Most people don’t actually believe they’re going to die.
Strange, given it’s the only thing we can be completely certain about.
As the saying goes: Only two things are absolute, death and taxes. But one could move to a tax haven like Switzerland and avoid the latter, leaving the only real absolute, definite, certain thing about life: death.
Most of us don’t talk about death. We don’t consider death and we most certainly don’t think that we are going to die.
Fortunately or unfortunately I grew up in a family where the death talk was very much allowed and welcome. My parents aren’t religious, they never were and it’s unlikely they ever will be. My father in particular made it fulsomely clear to us kids that we could all expect to die, sooner or later, but ultimately it was inevitable.
Often as kids when we were worrying about a minor detail, my dad would remind us to focus on the significant things and not the minutiae because, “We’re all going to die one day, and this won’t seem so important then.”
As a child, my parent’s behavior was infinitely taxing. Reminding a seven year old of their pending mortality seemed rather strange but also quite irrelevant. It also became abundantly clear that other parents weren’t providing their kids with the “death updates,” or reminding someone of the probability of their death on the school playground and it doesn’t make you many friends. I know, I’ve tried it.
Nor does it win you any friends as an adult. Mention the concept of death and people suddenly accuse you of being morbid. But a healthy understanding of death, and the reality that we are going to die, is just that, healthy. And today I’m infinitely happy that my parents provided the gentle reminder to me while growing up.
Many religions and movements have emphasized the concept of death, and our need to come to terms with it, and integrate awareness of death into our daily lives. Tibetan Buddhism is perhaps the most deliberate in this and instructs us to consider the concept of death on a daily basis. Within the daily contemplation practice of the four thoughts that turn the mind toward the dharma, the second reflection is death, mortality and impermanence. Consider it.
Through Tibetan Buddhism the contemplation of death is encouraged so that we can further understand our own impermanence. Our body, our thoughts, and our mind are in constant fluctuation, as is what we perceive to be the real world around us.
Everything is impermanent, which is why Tibetan Buddhism teaches us not to cling to anything, and rather to cultivate the spirit within. It also allows us to separate ourselves from our ego, the person we have created through labels and possessions.
For many of us this concept is too lofty. We think, I don’t want to separate myself from my ego. I like my ego. I like that Chanel purse I just bought, and the expensive car in my driveway, not to mention the highlights I recently had put in my hair. This “me” is important, and most of us don’t want to distance ourselves from our personal identity.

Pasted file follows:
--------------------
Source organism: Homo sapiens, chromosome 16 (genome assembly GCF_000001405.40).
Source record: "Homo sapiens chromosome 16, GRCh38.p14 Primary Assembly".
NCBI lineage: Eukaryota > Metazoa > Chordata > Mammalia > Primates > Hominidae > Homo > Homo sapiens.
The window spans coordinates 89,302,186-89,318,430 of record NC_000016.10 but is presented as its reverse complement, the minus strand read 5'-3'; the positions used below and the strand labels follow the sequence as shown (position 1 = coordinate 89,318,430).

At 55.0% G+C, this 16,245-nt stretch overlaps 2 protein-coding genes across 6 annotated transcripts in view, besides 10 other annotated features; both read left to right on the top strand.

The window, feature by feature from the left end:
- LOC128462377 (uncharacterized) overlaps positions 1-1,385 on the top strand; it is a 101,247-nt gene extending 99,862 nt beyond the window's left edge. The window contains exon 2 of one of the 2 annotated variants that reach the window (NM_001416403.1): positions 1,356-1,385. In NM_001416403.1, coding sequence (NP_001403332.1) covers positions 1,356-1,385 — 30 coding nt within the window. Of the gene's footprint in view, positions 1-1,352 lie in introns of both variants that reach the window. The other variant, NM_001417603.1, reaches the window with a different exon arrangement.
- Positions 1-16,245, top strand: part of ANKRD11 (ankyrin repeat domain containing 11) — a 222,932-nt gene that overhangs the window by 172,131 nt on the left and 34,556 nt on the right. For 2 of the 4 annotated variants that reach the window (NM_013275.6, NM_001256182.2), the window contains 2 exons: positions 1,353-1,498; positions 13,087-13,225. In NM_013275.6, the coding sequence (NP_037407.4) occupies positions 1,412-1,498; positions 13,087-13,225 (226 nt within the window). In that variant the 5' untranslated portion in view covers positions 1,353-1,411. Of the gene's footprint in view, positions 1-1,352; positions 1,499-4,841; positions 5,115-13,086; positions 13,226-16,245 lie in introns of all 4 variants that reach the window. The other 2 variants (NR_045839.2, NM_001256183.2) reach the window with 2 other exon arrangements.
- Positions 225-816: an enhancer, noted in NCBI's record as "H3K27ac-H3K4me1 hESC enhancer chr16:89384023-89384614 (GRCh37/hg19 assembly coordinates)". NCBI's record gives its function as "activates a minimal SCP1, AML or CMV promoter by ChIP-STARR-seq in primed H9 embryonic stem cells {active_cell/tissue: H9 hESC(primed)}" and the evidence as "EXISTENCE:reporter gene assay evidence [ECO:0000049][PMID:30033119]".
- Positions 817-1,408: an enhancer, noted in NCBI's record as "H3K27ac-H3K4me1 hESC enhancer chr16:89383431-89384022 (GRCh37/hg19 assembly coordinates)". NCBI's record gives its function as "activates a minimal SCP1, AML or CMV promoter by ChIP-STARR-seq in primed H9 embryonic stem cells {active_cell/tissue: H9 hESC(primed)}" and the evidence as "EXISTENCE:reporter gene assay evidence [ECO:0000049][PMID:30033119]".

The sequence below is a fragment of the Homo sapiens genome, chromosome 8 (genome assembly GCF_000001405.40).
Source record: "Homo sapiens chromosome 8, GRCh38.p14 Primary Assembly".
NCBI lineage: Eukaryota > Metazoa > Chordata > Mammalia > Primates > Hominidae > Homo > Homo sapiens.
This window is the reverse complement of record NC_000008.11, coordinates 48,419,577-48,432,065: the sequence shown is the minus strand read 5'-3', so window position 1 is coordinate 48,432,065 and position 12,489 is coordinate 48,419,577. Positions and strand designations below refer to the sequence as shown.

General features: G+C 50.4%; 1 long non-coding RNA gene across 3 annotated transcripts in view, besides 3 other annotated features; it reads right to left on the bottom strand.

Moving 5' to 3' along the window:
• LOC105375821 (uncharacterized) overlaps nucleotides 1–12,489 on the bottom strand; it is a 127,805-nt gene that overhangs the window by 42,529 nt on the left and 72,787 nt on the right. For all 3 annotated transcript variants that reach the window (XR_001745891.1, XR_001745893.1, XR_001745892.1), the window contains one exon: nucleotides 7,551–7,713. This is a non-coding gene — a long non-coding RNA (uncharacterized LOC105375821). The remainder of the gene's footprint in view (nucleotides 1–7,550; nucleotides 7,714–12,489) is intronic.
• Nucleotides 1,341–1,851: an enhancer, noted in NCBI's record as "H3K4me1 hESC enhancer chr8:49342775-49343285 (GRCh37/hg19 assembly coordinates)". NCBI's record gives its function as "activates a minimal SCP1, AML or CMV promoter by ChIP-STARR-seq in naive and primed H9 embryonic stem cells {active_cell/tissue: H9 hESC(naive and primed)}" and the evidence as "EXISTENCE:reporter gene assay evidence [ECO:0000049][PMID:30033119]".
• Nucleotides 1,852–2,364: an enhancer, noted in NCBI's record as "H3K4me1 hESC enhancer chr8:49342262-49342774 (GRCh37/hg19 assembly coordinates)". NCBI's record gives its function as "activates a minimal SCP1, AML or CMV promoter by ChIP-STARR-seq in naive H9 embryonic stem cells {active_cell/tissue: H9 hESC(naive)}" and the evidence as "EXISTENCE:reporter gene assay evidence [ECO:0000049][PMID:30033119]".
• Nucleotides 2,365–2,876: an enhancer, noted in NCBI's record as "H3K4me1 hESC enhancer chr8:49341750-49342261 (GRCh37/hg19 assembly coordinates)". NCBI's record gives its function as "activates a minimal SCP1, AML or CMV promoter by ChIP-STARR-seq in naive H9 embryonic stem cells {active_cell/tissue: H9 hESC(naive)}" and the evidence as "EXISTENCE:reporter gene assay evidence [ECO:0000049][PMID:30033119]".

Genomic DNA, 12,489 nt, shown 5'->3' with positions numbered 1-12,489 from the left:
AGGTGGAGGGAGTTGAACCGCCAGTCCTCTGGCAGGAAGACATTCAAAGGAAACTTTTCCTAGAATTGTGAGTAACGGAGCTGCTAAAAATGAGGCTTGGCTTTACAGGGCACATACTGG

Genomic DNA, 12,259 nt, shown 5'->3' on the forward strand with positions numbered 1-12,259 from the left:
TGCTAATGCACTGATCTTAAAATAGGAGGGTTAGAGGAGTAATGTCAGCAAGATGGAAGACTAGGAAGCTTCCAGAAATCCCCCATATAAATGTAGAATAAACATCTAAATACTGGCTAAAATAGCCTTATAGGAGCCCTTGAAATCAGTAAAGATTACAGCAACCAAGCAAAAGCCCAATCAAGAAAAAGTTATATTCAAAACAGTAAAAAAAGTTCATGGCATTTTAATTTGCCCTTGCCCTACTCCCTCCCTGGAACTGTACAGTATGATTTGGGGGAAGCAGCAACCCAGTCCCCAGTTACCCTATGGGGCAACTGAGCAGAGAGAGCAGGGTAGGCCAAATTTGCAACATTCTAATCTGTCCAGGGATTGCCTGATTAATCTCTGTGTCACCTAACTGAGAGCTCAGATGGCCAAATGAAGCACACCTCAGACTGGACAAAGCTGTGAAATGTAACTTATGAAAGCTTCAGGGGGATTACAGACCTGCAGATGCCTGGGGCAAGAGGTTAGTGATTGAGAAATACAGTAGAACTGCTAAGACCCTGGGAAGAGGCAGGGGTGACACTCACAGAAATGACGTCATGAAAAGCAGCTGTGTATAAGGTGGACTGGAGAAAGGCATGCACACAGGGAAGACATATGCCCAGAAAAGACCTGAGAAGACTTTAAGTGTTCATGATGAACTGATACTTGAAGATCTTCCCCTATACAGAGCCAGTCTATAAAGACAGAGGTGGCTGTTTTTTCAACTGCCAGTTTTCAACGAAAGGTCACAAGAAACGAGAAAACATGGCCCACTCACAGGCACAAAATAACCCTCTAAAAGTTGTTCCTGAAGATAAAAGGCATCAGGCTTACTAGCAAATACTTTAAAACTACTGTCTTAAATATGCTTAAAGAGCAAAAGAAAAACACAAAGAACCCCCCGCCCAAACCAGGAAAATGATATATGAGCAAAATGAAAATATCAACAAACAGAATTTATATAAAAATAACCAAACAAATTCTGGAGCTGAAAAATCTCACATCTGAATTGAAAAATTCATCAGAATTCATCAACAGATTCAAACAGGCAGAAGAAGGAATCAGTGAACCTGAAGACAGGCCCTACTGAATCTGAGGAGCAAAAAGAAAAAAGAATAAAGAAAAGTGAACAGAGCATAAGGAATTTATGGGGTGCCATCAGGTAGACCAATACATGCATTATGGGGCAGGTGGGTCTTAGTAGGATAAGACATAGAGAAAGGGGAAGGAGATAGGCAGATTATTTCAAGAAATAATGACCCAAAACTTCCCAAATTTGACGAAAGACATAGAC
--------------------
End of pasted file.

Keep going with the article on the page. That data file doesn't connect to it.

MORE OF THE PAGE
Masons on the other hand remind themselves on a daily basis of the concept of death through objects placed around them. For example, if you were to go into a Mason’s office you might discover a skull, a reminder that we return to dust. A cue indicating that everything moves towards ruin, it’s inevitable and part of this worldly condition.
Seems morbid, but it’s really not. Imagine coming face-to-face with a skull every day, wouldn’t it make you think about your future death and help put things into perspective?
Nobody ever lies on their death bed and thinks: “Geez, I wish I had spent more time at my nine-to-five job, in meetings and pushing paper about.”
Nobody thinks: “If only I had spent more time on that Blackberry answering emails and sending texts.”
And most certainly no one thinks: “I wish I had spent more time updating my Facebook status!”
But people do think: “I wish I had spent more time with my family,” or, “I wish I had told my partner I loved them; maybe I should have told them every day,” or, “I wish I had followed that dream.”
Imagine what you would think, and then to go further, imagine that day could be just around the corner. Masons believe that a reminder of death and impermanence means that we will live every day more fully, and seize opportunities rather than procrastinate and waste time.
European monks in the middle ages taught the ars morendi, the art of dying. A book called, The Craft of Dying which dates back to this period says:
“Learn to die and you shall live, for there shall be none who learn to truly live who have not learned to die.”
Scottish novelist Muriel Sparks wrote:
“If I had my life over I should form the habit of nightly composing myself to thoughts of death. I would practice, as it were, the remembrance of death. There is no other practice, which so intensifies life. Death, when it approaches, ought not to take one by surprise. It should be part of the full expectancy of life. Without an ever-present sense of death life is insipid. You might as well live on the whites of eggs.”
Thinking about death, and the reality that it will claim you, or your ego one day, is by no means an excuse to live our lives in the most hedonistic way possible. But it does make us consider what we really value and who we really want to be.
Take a moment to think about it. If today were your last, how would you spend it, and what would you do to make it count?
Author: Lisa Portolan
Editor: Travis May
Photos: Flickr/Motoki Plasticboystudio